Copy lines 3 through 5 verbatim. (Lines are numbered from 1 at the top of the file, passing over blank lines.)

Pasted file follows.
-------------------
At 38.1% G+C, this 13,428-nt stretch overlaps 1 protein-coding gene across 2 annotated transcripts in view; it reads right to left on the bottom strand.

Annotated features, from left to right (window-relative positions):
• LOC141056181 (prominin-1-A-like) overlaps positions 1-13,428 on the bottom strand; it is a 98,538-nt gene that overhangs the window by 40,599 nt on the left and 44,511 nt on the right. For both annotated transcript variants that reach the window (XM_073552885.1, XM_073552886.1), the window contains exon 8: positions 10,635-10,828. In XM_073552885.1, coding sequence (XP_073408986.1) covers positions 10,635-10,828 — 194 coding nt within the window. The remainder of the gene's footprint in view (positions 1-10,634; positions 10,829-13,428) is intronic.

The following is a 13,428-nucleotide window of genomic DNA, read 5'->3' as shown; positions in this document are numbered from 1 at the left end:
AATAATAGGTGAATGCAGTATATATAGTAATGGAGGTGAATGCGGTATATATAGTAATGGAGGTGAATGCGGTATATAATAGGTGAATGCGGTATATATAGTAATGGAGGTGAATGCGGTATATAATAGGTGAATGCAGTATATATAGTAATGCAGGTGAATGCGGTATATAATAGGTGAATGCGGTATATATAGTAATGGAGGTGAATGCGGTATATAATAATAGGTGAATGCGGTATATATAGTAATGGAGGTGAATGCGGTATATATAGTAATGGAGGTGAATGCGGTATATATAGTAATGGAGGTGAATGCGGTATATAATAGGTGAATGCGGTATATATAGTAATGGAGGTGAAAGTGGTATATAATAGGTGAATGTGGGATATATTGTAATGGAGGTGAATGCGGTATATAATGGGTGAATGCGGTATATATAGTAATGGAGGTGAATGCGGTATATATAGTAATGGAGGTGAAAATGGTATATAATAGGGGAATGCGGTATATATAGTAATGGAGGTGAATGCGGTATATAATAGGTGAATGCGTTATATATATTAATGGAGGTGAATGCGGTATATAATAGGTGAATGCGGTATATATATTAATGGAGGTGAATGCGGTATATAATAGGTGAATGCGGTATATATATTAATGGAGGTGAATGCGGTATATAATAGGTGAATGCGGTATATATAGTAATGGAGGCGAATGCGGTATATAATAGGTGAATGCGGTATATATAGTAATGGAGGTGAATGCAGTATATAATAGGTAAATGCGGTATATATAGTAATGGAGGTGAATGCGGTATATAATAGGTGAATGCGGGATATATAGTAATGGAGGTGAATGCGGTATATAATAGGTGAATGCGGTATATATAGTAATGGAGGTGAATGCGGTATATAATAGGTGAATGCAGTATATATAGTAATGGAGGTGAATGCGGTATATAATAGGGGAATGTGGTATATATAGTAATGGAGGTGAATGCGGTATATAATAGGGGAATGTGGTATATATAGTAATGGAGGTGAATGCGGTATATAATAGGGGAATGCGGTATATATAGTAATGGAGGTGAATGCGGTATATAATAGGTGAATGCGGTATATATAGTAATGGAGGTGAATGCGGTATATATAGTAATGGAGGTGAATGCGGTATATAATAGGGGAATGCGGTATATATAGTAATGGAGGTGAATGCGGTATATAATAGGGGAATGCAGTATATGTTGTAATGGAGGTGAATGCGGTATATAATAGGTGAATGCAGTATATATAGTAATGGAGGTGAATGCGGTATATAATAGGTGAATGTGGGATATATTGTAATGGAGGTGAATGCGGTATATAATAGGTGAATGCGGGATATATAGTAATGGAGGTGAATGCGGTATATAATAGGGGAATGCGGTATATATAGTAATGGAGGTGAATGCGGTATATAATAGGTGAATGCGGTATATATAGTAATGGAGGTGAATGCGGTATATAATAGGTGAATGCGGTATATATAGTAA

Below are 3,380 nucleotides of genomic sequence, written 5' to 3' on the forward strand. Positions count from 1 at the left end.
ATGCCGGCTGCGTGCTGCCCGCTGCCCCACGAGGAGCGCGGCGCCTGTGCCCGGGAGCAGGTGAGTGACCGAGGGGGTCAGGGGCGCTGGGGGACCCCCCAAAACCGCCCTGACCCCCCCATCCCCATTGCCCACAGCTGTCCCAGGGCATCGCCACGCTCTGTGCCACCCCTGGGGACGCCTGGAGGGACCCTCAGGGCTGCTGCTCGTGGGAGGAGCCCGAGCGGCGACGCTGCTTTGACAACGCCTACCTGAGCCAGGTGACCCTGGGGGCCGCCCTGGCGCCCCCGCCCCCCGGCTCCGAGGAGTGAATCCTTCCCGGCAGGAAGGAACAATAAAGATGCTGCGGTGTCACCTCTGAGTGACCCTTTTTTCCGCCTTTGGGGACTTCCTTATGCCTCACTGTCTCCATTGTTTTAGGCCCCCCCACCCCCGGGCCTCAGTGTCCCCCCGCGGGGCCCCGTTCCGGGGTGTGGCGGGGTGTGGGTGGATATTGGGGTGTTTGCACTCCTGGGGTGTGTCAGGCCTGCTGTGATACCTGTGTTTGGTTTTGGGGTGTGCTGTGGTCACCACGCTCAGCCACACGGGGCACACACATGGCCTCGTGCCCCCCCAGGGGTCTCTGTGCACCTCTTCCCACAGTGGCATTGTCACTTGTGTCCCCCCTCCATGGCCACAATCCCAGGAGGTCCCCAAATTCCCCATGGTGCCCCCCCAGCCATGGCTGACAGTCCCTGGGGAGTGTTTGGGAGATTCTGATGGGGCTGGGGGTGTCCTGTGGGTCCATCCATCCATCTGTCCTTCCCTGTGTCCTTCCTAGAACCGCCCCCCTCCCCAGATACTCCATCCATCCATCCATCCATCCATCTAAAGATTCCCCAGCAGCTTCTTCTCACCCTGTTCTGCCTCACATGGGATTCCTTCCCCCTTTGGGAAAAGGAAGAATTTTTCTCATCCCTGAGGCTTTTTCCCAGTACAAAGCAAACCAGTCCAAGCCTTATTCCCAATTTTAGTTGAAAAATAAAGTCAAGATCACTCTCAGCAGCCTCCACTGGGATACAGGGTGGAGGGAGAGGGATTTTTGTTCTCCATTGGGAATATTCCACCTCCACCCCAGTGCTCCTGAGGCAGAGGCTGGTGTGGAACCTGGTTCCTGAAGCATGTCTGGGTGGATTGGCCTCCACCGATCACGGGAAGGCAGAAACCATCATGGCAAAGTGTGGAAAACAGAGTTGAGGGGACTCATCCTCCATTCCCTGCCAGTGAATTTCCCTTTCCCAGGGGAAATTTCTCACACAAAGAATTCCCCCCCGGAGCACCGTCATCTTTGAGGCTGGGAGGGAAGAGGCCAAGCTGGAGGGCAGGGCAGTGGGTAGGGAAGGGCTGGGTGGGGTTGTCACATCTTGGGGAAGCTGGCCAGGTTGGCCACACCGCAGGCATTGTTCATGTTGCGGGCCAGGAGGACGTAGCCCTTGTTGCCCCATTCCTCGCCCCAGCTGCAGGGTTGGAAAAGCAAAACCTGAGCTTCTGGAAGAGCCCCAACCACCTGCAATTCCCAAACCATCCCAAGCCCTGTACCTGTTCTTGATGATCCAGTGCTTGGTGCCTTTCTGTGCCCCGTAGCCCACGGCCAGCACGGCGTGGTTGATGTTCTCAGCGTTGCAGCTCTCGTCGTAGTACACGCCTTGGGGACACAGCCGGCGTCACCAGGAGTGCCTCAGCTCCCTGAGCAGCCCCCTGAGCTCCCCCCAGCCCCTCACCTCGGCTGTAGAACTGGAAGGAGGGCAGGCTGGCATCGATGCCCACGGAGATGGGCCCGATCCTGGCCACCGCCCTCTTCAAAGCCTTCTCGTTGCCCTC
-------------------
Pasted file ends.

• LOC141056181 (prominin-1-A-like) overlaps positions 1-13,428 on the bottom strand; it is a 98,538-nt gene that overhangs the window by 40,599 nt on the left and 44,511 nt on the right. For both annotated transcript variants that reach the window (XM_073552885.1, XM_073552886.1), the window contains exon 8: positions 10,635-10,828. In XM_073552885.1, coding sequence (XP_073408986.1) covers positions 10,635-10,828 — 194 coding nt within the window. The remainder of the gene's footprint in view (positions 1-10,634; positions 10,829-13,428) is intronic.

The following is a 13,428-nucleotide window of genomic DNA, read 5'->3' as shown; positions in this document are numbered from 1 at the left end:
AATAATAGGTGAATGCAGTATATATAGTAATGGAGGTGAATGCGGTATATATAGTAATGGAGGTGAATGCGGTATATAATAGGTGAATGCGGTATATATAGTAATGGAGGTGAATGCGGTATATAATAGGTGAATGCAGTATATATAGTAATGCAGGTGAATGCGGTATATAATAGGTGAATGCGGTATATATAGTAATGGAGGTGAATGCGGTATATAATAATAGGTGAATGCGGTATATATAGTAATGGAGGTGAATGCGGTATATATAGTAATGGAGGTGAATGCGGTATATATAGTAATGGAGGTGAATGCGGTATATAATAGGTGAATGCGGTATATATAGTAATGGAGGTGAAAGTGGTATATAATAGGTGAATGTGGGATATATTGTAATGGAGGTGAATGCGGTATATAATGGGTGAATGCGGTATATATAGTAATGGAGGTGAATGCGGTATATATAGTAATGGAGGTGAAAATGGTATATAATAGGGGAATGCGGTATATATAGTAATGGAGGTGAATGCGGTATATAATAGGTGAATGCGTTATATATATTAATGGAGGTGAATGCGGTATATAATAGGTGAATGCGGTATATATATTAATGGAGGTGAATGCGGTATATAATAGGTGAATGCGGTATATATATTAATGGAGGTGAATGCGGTATATAATAGGTGAATGCGGTATATATAGTAATGGAGGCGAATGCGGTATATAATAGGTGAATGCGGTATATATAGTAATGGAGGTGAATGCAGTATATAATAGGTAAATGCGGTATATATAGTAATGGAGGTGAATGCGGTATATAATAGGTGAATGCGGGATATATAGTAATGGAGGTGAATGCGGTATATAATAGGTGAATGCGGTATATATAGTAATGGAGGTGAATGCGGTATATAATAGGTGAATGCAGTATATATAGTAATGGAGGTGAATGCGGTATATAATAGGGGAATGTGGTATATATAGTAATGGAGGTGAATGCGGTATATAATAGGGGAATGTGGTATATATAGTAATGGAGGTGAATGCGGTATATAATAGGGGAATGCGGTATATATAGTAATGGAGGTGAATGCGGTATATAATAGGTGAATGCGGTATATATAGTAATGGAGGTGAATGCGGTATATATAGTAATGGAGGTGAATGCGGTATATAATAGGGGAATGCGGTATATATAGTAATGGAGGTGAATGCGGTATATAATAGGGGAATGCAGTATATGTTGTAATGGAGGTGAATGCGGTATATAATAGGTGAATGCAGTATATATAGTAATGGAGGTGAATGCGGTATATAATAGGTGAATGTGGGATATATTGTAATGGAGGTGAATGCGGTATATAATAGGTGAATGCGGGATATATAGTAATGGAGGTGAATGCGGTATATAATAGGGGAATGCGGTATATATAGTAATGGAGGTGAATGCGGTATATAATAGGTGAATGCGGTATATATAGTAATGGAGGTGAATGCGGTATATAATAGGTGAATGCGGTATATATAGTAA